American Council on Exercise by American Council on Exercise

ACE: Can you briefly describe the concept of loaded movement training? How is it different than traditional resistance training?

Michol Dalcourt: Resistance training is often, and correctly, thought of as the external mass we apply to the human form. With exercise, most of the time in exercise this external mass is moved in a linear direction in a single plane of motion. While linear movements can create tremendous benefits, it is an incomplete stimulus to the entire myofascial network of the human body. Loaded movement training, however, incorporates what may be described as “transitional movement.” 

Most traditional weight-lifting exercises done in the gym occur in only one plane of motion against the downward pull of gravity. But when we think about it, most physical work outside of the gym requires us to move with a mass not only up against gravity, but through it as the mass transitions from one location to another.

Think of the barbell deadlift, which requires sufficient strength to create an upward force to move the barbell off of the floor. Gravity influences the weight by creating the downward pull the lifter has to overcome. Compare that to loading boxes into the back of a moving truck. The basic movement of lifting a box off the ground is the same, but then the box has to transition through gravity to be placed on to the truck. Movement-based resistance training, therefore, combines full-body, task-oriented movement patterns with external loads. It’s important to note that our biology is actually set up to adapt well to the tasks requiring us to move with load.

When engaging in loaded movement training, every time you move, you are integrating the entire structure and the entire body in every movement you do. Every exercise becomes a core exercise, every exercise becomes a strength exercise, and every exercise becomes an agility exercise, which takes into account the movement and energy demands of life and sport.

ACE: What benefits does training with the ViPR provide? Is it specifically designed to support the concept of loaded movement training?

Dalcourt: Loaded movement training emphasizes transitional movements with an external resistance, which can be difficult to do with traditional equipment like a seven-foot barbell or dumbbells, which have a short lever arm. Transitional movements involve integrated action of all joints in the kinetic chain, as they organize and harmonize motion. To be most effective, transitional movements should be task-oriented, full-body movement patterning using a variable load. This means that the individual is using his or her entire body to move from one point to another. Moving the body as a whole reinforces the fundamental principles of chain reaction biomechanics and function. Integrating multiple-joint motions is the biomechanical way to mitigate stress away from localized areas in the body, and introduce stress to the whole system, as it shares the load. The ViPR is designed to be held in a number of different positions, with each hand-hold changing the lever action of the resistance. Simply changing hand placement and movement of the ViPR relative to an individual’s center of mass can greatly increase or decrease the intensity of the movement. As the ViPR moves through gravity, it engages a number of the fascial lines, creating a truly authentic total-body workout.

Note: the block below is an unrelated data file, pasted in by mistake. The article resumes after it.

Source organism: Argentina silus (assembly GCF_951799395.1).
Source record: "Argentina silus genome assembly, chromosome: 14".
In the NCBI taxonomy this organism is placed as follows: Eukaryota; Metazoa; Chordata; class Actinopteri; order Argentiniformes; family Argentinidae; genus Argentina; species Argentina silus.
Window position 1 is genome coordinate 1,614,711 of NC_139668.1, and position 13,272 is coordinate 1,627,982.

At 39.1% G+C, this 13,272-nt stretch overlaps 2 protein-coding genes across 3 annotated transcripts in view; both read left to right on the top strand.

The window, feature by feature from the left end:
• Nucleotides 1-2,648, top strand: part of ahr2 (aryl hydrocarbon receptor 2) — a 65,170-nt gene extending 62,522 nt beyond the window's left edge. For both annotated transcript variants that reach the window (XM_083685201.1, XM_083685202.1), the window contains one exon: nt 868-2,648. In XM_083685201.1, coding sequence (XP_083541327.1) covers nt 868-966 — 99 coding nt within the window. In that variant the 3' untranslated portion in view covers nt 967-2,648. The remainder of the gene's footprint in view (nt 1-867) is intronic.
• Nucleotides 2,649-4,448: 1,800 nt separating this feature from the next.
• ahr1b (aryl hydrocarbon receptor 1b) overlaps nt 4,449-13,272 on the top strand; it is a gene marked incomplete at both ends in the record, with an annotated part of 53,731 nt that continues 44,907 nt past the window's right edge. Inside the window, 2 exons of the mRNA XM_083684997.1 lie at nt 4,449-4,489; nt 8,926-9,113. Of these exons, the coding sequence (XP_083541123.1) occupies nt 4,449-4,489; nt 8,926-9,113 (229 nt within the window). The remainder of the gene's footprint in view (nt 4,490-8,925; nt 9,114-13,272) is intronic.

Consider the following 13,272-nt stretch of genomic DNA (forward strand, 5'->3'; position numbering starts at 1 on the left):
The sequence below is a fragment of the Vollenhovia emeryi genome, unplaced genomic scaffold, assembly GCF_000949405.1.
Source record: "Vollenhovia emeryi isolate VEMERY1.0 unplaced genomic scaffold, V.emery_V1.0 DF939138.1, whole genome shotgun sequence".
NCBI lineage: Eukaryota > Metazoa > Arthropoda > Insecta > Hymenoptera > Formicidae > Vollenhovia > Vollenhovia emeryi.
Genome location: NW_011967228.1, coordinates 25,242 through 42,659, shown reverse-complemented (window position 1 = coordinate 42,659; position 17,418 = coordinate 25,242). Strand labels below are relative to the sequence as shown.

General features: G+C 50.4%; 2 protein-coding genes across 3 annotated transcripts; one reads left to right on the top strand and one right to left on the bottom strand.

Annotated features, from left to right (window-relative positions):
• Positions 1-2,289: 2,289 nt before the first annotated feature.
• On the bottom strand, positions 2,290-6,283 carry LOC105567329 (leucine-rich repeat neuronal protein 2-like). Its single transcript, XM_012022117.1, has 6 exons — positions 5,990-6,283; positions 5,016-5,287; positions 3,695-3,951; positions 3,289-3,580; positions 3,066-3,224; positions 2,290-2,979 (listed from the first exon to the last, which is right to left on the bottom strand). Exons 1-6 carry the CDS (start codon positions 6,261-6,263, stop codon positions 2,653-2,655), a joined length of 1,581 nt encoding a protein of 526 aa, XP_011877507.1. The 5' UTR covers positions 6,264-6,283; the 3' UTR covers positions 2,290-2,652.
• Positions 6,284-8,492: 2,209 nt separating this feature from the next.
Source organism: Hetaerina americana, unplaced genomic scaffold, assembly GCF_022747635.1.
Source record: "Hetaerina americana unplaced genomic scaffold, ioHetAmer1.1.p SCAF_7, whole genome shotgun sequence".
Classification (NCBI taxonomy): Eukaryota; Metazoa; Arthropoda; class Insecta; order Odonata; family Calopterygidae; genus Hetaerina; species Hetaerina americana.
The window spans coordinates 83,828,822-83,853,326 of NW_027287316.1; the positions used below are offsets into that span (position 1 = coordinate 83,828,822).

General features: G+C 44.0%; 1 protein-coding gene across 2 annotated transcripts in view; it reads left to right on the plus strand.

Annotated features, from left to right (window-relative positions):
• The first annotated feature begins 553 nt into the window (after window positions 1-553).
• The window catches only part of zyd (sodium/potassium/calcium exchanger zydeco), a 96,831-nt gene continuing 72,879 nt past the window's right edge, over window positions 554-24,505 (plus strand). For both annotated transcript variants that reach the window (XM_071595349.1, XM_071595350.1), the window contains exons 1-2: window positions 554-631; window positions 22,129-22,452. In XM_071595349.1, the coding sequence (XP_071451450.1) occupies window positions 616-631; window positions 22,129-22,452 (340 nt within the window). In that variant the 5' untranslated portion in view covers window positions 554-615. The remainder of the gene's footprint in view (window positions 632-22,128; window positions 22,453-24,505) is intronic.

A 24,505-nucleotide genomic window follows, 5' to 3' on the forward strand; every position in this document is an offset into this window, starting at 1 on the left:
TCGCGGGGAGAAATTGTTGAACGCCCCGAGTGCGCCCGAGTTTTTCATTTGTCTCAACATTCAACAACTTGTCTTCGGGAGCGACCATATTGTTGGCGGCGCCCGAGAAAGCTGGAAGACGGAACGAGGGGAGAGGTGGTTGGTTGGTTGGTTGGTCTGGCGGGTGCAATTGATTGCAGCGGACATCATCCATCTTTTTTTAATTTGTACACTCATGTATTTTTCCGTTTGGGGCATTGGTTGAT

ACE: Where does the ViPR get its name? And where can ACE-certified professionals learn more about it?

Dalcourt: ViPR is an acronym standing for Vitality, Performance and Reconditioning. Using the ViPR can bridge the gap between movement and strength training. It combines full-body movement with load, enhancing the vitality, performance and reconditioning goals of clients and athletes. Anyone interested in learning more about the ViPR can visit our website at

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